British grants to crown favorites also dotted the landscape of East and West Florida. Approximately forty-five such grants took up valuable lands in West Florida and caused much concern for Governor Peter Chester. Chester found most of these grants, made by the orders in council, were not settled upon his taking command at Pensacola in 1770. Certain conditions were attached to these grants. These included settlement within three years by white Protestants of one third of each grant.. . . At the close of the British period, in 1783-84, many of these grants were sold to residents and returning Spanish speculators. Some of them were later recognized by Spanish authorities, however, many were not. They were to come back later as the basis for some of the fraudulent grants recognized in the early American period of occupation. . . .

    The Second Spanish Period, as it is called in Florida history, begins in 1783-84, when the British returned the Floridas to Spain. Like the Spanish before them, many of the British period settlers sought their fortunes elsewhere and abandoned the colonies. However, a significant number remained to continue their lives, most notably the firm of Panton and Leslie, the famous Indian trading company. treaty there were stipulations to the recognition of grants given during the British period were spelled out in later Spanish laws. Most notably was the law requiring all holders of grants to lay their evidence before the Intendant and petition that official for recognition. An attorney for the Royal Treasury would then conduct an investigation and return his findings to the Intendant for final decision. Appeals could be made to the Supreme Board of the Treasury, but this was seldom done.. . .24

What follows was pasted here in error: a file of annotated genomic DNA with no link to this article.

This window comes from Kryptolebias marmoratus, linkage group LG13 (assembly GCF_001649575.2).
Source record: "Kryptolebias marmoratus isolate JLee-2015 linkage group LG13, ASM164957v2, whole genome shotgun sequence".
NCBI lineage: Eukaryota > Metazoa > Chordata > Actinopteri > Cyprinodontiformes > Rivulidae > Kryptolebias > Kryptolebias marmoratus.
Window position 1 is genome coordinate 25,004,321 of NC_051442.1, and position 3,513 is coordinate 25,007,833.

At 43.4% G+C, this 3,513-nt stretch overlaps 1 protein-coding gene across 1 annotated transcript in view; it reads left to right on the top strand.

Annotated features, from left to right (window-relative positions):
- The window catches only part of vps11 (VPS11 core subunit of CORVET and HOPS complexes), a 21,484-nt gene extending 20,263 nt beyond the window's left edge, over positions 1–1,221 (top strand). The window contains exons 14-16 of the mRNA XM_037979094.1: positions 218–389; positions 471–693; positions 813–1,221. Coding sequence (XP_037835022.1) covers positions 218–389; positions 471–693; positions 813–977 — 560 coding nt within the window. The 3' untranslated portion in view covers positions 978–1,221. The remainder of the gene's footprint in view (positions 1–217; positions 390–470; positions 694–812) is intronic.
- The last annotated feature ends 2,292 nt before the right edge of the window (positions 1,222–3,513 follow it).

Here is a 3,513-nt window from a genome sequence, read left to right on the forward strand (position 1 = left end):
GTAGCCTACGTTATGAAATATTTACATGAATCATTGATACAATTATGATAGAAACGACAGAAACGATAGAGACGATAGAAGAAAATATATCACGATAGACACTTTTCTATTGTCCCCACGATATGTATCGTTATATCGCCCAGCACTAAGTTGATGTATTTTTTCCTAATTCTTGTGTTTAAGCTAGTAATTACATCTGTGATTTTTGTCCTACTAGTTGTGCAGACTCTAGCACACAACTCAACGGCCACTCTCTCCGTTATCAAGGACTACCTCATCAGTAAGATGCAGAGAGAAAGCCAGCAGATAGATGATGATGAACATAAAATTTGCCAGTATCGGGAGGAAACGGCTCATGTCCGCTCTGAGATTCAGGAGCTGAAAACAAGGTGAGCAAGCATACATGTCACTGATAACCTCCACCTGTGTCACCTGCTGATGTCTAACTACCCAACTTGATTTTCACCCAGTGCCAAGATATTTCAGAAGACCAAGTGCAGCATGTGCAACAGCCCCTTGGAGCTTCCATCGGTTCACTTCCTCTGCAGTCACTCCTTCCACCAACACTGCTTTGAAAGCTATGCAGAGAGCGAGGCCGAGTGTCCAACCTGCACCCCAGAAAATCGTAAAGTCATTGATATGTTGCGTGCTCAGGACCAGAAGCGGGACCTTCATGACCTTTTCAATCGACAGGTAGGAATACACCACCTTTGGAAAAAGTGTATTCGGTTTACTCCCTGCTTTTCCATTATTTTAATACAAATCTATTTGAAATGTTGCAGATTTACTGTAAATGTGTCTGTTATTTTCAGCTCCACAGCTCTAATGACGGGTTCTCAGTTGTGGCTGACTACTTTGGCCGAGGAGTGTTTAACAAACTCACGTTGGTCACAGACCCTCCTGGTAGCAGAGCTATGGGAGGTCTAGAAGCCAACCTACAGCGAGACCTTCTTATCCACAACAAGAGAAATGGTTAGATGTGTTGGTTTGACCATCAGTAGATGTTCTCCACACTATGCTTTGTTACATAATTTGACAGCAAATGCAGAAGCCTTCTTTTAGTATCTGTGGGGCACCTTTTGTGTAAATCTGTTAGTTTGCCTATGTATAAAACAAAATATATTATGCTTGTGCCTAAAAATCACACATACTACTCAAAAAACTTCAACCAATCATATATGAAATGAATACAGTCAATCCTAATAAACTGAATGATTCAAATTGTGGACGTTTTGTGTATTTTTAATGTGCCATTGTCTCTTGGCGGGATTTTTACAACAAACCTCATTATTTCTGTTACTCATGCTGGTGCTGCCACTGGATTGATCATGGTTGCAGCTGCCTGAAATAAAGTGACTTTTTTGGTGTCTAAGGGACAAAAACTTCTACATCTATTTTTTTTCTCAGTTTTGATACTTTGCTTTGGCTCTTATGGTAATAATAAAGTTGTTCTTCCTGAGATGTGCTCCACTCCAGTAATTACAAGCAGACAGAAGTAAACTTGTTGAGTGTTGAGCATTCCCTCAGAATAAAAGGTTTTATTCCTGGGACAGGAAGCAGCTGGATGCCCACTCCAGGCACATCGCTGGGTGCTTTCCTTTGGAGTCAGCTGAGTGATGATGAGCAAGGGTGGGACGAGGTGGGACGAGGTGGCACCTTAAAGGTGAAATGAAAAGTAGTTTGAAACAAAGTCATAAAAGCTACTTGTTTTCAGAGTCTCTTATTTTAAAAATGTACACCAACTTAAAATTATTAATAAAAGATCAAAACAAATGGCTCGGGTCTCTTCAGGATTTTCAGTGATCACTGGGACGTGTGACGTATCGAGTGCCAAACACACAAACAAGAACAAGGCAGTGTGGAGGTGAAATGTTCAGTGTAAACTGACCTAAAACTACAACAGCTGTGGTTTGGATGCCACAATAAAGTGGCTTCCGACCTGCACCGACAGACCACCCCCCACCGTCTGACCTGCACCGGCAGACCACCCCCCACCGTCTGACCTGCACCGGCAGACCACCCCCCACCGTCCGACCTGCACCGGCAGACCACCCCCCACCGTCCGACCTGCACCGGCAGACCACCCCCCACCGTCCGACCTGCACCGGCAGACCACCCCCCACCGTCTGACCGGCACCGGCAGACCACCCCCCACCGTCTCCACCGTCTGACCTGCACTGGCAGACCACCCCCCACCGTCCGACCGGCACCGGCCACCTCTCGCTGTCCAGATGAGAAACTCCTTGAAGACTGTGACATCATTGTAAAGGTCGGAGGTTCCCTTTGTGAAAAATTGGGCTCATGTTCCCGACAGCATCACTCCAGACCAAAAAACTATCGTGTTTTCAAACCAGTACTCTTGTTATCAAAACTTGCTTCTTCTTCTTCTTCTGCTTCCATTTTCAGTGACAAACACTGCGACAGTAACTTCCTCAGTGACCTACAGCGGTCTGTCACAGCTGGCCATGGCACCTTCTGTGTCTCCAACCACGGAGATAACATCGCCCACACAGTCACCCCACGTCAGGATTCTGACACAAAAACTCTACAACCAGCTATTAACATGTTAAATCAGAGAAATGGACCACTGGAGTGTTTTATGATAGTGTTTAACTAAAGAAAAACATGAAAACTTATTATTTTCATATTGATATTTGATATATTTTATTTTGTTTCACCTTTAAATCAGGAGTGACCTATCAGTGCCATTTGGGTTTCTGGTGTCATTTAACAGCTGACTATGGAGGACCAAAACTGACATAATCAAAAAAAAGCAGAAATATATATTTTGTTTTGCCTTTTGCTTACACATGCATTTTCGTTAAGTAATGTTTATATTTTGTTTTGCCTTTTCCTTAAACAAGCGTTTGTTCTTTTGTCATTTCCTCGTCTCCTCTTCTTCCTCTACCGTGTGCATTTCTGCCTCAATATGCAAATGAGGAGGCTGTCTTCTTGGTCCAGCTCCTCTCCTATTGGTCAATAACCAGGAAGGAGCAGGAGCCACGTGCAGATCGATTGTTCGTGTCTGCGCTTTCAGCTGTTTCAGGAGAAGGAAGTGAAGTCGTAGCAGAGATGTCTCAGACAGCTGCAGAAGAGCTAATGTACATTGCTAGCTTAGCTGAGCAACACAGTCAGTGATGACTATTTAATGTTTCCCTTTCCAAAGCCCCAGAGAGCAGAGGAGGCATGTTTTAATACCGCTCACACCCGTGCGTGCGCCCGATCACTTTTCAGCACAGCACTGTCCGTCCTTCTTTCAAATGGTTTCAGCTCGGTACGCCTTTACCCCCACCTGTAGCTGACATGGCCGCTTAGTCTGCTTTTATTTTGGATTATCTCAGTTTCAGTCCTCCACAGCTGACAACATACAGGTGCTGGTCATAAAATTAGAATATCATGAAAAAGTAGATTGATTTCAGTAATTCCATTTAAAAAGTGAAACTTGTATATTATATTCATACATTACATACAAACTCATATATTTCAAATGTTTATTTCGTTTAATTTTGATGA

Ultimately, when considering legal validity of British land grants under the standards of American law after Florida became a U.S. territory in 1821, courts had to determine what legal status these British grants were given by the Spanish authorities between 1783 (when Spain reacquired Florida) and 1821 (when Spain transferred Florida to the U.S.). The reason for this was the controlling language in the treaty between Spain and the U.S., which specified “all the grants of land made before the 24th of January 1818, by His Catholic Majesty or by his lawful authorities. . . shall be ratified and confirmed. . . . ”

    Consequently, from a legal perspective, if land owners with claims based on British land grants were afforded valid title by the Spanish authorities after Spain reacquired Florida from Britain, then those same land grants should be recognized as genuine under U.S. law based on the specific language of the 1821 treaty. Support for this viewpoint can be found in “Report on British Claims” produced by Samuel R. Overton and Joseph M. White in 1825.25 in its most pertinent parts, the report states,

    In the treaty between Spain and the United States no provision was made for British claimants, but only such as emanated from his Catholic Majesty and his lawful authorities; and, by the law organizing this board of commissioners, none are to be examined except those claimed and owned, bona fide, by American citizens, and for which no compensation has been made by the British government. . . .

    It is believed that the commissioners have no power to declare a forfeiture in those cases where the claim exceeds 3,500 acres. Here they are only intended to act as an inquest or court of inquiry, and furnish Congress with the facts upon which a forfeiture may be declared. It is their province to ascertain what lands belong to individuals, as distinguished from those which have accrued to the United States under the treaty. . . .